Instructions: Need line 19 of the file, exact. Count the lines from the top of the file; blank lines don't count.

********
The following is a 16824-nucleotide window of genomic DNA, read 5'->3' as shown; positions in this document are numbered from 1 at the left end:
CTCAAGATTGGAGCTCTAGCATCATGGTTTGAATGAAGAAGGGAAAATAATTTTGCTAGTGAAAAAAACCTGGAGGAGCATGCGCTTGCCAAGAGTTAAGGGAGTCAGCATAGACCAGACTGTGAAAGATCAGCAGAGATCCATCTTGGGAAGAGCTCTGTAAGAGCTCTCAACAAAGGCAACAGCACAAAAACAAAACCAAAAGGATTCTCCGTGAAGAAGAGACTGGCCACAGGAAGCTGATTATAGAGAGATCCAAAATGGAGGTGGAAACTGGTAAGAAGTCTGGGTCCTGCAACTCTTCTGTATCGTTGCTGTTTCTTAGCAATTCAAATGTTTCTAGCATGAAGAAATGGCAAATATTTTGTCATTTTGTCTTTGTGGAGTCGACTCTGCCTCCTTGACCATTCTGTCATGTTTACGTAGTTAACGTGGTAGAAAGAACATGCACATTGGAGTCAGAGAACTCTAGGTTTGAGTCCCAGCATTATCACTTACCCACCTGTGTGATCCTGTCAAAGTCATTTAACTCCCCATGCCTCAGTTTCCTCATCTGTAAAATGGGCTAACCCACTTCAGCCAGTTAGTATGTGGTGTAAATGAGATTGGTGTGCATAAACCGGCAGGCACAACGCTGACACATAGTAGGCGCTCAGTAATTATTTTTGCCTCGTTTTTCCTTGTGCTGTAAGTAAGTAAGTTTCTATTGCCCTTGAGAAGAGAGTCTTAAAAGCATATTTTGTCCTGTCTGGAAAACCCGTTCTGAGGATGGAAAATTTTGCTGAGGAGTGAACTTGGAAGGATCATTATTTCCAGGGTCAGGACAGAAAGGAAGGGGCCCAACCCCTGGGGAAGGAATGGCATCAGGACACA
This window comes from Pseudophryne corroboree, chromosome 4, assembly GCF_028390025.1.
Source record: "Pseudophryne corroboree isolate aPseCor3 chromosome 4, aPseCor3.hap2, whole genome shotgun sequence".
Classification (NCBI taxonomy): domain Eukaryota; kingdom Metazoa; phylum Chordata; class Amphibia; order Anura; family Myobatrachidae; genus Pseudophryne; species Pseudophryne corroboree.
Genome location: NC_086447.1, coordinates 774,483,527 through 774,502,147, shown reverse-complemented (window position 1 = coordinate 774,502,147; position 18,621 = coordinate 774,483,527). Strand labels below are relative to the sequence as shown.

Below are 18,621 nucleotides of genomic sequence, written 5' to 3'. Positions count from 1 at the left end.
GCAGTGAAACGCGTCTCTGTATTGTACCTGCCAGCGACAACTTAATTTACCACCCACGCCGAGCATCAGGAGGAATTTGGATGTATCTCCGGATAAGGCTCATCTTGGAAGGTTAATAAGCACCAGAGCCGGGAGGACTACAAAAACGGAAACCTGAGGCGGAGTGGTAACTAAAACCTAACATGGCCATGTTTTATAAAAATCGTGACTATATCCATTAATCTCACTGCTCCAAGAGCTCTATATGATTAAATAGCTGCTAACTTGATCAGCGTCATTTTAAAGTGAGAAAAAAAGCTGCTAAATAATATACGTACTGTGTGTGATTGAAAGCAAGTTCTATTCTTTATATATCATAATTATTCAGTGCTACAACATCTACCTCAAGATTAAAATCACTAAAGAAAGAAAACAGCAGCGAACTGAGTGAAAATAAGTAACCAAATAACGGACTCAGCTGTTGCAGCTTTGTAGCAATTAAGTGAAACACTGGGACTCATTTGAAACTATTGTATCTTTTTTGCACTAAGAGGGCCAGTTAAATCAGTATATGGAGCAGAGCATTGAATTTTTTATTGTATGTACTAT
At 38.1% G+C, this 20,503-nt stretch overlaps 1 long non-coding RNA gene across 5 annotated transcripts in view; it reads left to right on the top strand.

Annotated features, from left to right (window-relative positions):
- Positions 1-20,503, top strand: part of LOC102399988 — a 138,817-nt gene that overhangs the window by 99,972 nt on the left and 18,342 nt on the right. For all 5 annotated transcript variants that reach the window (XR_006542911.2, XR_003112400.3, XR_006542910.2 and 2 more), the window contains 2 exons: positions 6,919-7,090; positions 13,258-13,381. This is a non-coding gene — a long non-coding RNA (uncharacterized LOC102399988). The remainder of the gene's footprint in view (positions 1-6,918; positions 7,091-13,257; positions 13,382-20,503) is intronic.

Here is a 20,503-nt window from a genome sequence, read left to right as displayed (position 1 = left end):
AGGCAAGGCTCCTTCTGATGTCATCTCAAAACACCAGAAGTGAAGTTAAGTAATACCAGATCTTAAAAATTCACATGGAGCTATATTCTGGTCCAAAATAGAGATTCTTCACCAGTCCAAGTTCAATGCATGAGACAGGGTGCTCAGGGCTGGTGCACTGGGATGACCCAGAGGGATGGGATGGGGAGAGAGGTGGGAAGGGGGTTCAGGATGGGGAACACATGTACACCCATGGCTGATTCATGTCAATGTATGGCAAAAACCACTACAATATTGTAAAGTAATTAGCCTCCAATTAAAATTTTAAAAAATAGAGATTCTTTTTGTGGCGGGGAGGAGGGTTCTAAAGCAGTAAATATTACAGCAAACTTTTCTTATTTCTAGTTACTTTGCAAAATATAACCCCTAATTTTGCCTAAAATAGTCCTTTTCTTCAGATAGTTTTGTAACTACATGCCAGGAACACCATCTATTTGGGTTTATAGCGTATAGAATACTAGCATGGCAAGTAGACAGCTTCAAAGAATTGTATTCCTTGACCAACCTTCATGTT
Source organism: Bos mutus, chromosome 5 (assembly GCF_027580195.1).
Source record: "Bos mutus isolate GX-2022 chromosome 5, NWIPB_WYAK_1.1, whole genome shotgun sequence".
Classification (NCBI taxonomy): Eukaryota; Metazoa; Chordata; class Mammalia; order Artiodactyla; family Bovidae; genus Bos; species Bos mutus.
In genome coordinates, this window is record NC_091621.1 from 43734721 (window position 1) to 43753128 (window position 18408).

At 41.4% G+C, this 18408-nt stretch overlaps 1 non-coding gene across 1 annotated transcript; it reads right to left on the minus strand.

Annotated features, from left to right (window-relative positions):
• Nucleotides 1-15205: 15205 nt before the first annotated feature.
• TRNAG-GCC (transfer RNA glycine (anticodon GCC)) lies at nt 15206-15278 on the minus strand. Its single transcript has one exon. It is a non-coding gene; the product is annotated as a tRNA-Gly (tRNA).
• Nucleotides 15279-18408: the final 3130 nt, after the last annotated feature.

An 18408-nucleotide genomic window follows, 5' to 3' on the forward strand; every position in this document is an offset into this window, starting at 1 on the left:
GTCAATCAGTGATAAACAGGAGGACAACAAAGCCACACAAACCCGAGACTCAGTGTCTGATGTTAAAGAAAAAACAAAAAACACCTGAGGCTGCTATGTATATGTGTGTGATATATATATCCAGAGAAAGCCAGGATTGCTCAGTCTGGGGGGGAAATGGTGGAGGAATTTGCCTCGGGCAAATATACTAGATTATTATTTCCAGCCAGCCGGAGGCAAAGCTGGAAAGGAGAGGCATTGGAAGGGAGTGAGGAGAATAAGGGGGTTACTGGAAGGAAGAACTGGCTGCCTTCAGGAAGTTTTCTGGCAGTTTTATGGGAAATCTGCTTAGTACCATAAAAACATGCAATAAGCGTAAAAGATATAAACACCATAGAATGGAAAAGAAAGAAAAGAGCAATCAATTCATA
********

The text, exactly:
Annotated features, from left to right (window-relative positions):